Francis Palms was the first to purchase acreage in the area and later sold the land to William and Samuel Knox. The Knox brothers were loggers from the Stevens Point, Wisconsin area. They established the small community of Knox Mills a few miles south of Brantwood when they built a mill. The need to transport timber and products resulted in a spur being built from Brantwood to Knox Mills.
J B Engstrom owned a sawmill, planing mill, and a boarding house for the mostly immigrant bachelor workers in Knox Mills. The mill prospered in the 1920s, but the Great Depression shut it down until the late 1930s. Knox Mills, having no post office or main line railroad, began to disappear and the area was absorbed into the Brantwood community and the spur line abandoned.
As the land was stripped of its timber, the Knox brothers began selling it to immigrants for farm land and the community slowly changed from a booming logging industry to a sedate farming and dairy community.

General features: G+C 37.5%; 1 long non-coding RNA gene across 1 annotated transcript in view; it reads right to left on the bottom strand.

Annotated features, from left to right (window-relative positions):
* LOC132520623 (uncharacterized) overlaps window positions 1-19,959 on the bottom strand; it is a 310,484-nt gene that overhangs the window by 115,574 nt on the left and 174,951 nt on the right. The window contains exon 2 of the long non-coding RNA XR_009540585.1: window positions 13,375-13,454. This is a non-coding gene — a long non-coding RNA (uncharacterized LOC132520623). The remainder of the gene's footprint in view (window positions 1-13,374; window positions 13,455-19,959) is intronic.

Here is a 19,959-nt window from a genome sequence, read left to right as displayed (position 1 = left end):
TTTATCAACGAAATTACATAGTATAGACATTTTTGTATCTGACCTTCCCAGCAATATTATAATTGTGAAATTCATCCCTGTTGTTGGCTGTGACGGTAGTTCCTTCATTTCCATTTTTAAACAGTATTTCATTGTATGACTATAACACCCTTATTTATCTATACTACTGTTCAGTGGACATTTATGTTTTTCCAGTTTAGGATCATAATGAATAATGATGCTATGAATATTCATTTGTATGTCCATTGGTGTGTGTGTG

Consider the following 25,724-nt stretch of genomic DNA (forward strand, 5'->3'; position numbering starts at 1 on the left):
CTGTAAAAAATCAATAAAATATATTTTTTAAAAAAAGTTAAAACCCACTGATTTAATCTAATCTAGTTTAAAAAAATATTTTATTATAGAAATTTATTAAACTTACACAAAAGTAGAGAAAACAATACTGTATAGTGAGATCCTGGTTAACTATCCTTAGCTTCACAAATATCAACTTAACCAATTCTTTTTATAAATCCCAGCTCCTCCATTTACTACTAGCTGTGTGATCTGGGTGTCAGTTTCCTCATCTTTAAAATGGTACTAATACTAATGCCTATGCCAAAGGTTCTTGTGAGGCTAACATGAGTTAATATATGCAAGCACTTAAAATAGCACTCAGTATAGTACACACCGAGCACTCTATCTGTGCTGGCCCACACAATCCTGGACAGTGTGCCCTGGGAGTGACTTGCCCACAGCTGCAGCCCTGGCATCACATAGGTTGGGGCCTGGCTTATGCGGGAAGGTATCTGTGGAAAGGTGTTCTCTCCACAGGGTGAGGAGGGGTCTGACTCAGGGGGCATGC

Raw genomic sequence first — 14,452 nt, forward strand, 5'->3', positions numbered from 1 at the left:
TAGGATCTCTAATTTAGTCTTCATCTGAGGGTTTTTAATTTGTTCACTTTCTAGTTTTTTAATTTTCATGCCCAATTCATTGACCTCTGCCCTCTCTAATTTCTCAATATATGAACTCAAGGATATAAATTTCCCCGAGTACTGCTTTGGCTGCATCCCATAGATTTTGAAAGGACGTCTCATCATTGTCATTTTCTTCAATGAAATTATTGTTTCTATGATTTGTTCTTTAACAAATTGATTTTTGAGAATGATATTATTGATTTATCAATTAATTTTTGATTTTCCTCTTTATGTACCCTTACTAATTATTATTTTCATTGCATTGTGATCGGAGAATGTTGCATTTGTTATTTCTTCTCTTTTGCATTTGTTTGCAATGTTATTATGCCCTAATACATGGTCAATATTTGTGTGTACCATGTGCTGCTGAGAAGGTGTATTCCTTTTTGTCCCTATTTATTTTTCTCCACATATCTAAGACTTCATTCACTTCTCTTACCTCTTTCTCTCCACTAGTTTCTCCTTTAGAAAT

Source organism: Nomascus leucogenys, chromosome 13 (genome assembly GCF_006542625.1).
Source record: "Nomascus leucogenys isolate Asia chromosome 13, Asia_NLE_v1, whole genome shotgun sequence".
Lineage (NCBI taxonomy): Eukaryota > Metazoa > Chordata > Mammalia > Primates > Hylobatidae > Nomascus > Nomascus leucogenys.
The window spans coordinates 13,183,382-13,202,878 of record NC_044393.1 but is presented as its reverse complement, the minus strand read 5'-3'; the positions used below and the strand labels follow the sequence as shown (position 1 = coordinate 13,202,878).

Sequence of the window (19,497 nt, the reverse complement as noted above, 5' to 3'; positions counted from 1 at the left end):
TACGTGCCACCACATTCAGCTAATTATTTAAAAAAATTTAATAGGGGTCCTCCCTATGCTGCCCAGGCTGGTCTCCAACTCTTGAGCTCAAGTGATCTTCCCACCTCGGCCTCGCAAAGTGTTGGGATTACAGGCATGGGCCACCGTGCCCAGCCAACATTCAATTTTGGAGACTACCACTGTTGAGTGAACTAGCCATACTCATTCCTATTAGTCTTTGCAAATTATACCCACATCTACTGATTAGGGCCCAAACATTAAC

Land advertisements were targeted to Swedish, Norwegian, and Finnish immigrants living in other states. K. A. Ostergen and E. H. Hobe, both agents for the railroad, assisted the railroad company and the Knox brothers in marketing the land sales.
According to the 1900 US Census, there were 411 people living in the Town of Knox which included Brantwood and Knox Mills. By 1910, the population was 1,010 and in 1920 the census counted 1,251 people in the Town of Knox.
The Finns of Brantwood established a cooperative store and cheese factory that prospered well into the 1960s. However with no industry to entice new people to the area or keep young adults there after graduation, Brantwood slowly declined as well. In the 2000 US Census there were only 399 people in the Town of Knox.
Read more about this topic: Brantwood, Wisconsin
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